A biogas digester is required to make biogas. A biogas digester (anaerobic digestion plant) is a sealed container holding water and bacteria, which is fed organic matter to be broken down, and which collects the resultant biogas. The biogas is tapped off from an inverted drum or plastic membrane collector, either to a collector for storage, or directly for burning. The most popular use of burning is for cooking fuel in the developing nations, and electricity production in the developed countries.
The average amount of biogas made for every kilogram of waste put into the digester is half a cubic metre, enough to power a light globe for about 90 hours.
Lesson 1 – What a Biogas Digester is Used for
Biogas digesters are among the interesting solutions to meet the energy demands for cooking and lighting, and at the same time taking care of kitchen wastes in developing countries.
Millions of simple unheated small scale biogas plants are currently used on small-scale livestock farms in developing countries with warm or hot climates. Most of these simple AD plants are used to produce energy for domestic purposes from anaerobic digestion of animal manure.
In the developed nations, if well implemented, a biogas digester can power a whole community out of their own organic waste by digesting their sewage works sludge at their sewage works, and from agricultural waste such as manure, and crop waste, plus grass and straw fermentation, etc.
Having said that a digester can help every community, and overall, civilization can become a more environmentally friendly society by adopting the process wherever possible.
Lesson 2 – What Biogas Digesters Are Made From in the Developing and the Developed Countries
They are normally brick or masonry built and buried underground to achieve a more stable internal temperature. They are generally constructed using local materials such as clay, sand, pebbles, and bricks, which makes them affordable and promotes local self-reliance.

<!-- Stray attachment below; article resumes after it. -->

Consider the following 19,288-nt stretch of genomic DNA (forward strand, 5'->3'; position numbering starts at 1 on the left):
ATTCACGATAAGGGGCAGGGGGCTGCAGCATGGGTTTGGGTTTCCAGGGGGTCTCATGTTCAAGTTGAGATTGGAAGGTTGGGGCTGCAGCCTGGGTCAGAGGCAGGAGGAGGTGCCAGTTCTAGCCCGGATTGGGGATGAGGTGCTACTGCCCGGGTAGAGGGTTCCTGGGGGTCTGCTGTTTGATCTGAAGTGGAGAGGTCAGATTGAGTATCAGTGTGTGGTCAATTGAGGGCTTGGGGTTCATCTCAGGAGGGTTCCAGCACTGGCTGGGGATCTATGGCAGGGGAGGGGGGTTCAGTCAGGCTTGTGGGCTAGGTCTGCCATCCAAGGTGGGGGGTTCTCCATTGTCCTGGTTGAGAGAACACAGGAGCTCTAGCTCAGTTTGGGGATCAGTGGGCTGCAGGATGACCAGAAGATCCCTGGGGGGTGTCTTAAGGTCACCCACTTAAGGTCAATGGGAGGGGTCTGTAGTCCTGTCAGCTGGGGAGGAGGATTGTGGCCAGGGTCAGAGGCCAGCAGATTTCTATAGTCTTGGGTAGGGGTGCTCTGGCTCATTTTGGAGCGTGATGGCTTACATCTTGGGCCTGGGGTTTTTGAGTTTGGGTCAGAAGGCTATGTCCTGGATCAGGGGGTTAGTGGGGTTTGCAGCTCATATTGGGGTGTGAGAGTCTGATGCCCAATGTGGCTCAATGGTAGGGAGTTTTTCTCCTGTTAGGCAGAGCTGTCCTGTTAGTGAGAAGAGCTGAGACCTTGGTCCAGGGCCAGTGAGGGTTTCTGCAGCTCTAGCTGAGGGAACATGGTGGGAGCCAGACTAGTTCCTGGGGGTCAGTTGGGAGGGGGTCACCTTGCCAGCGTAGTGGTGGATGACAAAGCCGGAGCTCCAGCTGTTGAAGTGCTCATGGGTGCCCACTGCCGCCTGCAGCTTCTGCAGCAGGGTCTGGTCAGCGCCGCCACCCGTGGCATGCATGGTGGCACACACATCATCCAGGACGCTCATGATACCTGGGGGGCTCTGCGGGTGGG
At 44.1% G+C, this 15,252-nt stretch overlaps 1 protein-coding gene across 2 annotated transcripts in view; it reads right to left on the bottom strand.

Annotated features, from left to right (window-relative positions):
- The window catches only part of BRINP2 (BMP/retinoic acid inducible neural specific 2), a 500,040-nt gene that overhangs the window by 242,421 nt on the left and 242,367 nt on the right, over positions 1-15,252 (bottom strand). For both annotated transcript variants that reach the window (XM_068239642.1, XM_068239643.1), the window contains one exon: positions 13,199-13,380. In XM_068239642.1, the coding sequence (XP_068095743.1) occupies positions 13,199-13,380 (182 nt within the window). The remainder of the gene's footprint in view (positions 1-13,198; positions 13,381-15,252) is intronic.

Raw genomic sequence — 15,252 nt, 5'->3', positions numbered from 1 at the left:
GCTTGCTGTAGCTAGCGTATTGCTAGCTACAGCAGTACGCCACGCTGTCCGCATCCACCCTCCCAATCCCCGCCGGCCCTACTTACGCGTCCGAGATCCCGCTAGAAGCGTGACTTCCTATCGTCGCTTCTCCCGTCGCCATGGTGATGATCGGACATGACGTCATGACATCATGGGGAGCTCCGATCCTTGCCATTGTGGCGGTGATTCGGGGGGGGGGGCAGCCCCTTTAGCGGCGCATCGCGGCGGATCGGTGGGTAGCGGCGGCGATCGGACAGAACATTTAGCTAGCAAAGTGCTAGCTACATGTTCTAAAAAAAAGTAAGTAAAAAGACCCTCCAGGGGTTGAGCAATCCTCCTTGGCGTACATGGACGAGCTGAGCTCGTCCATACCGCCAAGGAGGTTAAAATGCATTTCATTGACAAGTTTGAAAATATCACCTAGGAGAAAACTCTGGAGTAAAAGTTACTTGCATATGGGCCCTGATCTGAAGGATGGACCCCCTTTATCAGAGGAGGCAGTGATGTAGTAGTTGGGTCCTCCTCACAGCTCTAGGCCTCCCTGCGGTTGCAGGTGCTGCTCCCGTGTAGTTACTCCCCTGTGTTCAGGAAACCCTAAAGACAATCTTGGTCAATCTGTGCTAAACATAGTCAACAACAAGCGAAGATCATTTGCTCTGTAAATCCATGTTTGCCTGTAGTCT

When they are buried in the ground in cooler countries (in subtropical areas), low temperatures may restrict biogas production in the winter , especially in mountainous areas.
When the biogas digester is not in a tropical country and un-insulated there is an increase in temperature fluctuations as a result of heat transfer from the environment in and out of the digester through the double wall brick structure of the traditional brick built biogas digester.
Insulating the biogas plant is a way to ensure a high enough average temperature, and to minimize the fluctuations which can disrupt the methane producing organisms. It works just fine in hot countries. But, in subtropical climates this has been found not to prevent low temperatures completely, even if the biogas digester is built underground.
For this reason biogas digesters in cool climates must be built from more expensive higher tech materials. They are built as large tanks, often in steel with extensive corrosion protection. These tanks are then heated using waste hot water from the cooling systems needed when the biogas is used to fuel gas engines which generate electricity.
Lesson 3 – The Reasons for the Growth in Popularity of Anaerobic Digestion Technology